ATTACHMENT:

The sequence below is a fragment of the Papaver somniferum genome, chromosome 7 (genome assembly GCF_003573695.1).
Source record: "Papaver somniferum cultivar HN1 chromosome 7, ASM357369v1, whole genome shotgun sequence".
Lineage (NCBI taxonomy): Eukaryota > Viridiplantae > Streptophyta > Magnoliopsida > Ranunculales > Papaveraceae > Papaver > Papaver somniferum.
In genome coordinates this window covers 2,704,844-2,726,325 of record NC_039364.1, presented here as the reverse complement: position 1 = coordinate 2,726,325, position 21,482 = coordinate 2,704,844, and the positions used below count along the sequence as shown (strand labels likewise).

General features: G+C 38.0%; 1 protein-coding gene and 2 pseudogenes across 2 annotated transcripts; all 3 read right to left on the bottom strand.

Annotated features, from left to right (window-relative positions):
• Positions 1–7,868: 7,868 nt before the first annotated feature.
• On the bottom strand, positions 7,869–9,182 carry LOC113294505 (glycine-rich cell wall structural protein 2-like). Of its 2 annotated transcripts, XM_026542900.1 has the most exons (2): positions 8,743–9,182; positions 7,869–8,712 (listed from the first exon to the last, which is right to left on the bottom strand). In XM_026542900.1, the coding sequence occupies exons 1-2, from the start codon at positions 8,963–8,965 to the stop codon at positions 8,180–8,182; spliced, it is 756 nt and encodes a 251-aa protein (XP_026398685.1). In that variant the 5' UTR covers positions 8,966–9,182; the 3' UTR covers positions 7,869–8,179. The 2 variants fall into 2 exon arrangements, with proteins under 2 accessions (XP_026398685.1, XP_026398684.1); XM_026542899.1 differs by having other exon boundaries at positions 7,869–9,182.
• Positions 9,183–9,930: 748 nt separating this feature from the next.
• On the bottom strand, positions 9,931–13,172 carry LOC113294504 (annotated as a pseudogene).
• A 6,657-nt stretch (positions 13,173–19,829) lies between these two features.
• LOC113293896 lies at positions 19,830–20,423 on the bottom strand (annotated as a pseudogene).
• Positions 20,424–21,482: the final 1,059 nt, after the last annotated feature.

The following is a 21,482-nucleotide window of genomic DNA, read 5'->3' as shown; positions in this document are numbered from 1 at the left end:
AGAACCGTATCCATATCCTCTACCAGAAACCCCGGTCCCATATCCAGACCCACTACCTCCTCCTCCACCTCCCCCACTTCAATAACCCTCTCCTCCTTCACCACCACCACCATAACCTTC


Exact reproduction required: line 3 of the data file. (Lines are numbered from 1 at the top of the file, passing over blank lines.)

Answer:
Lineage (NCBI taxonomy): Eukaryota > Viridiplantae > Streptophyta > Magnoliopsida > Ranunculales > Papaveraceae > Papaver > Papaver somniferum.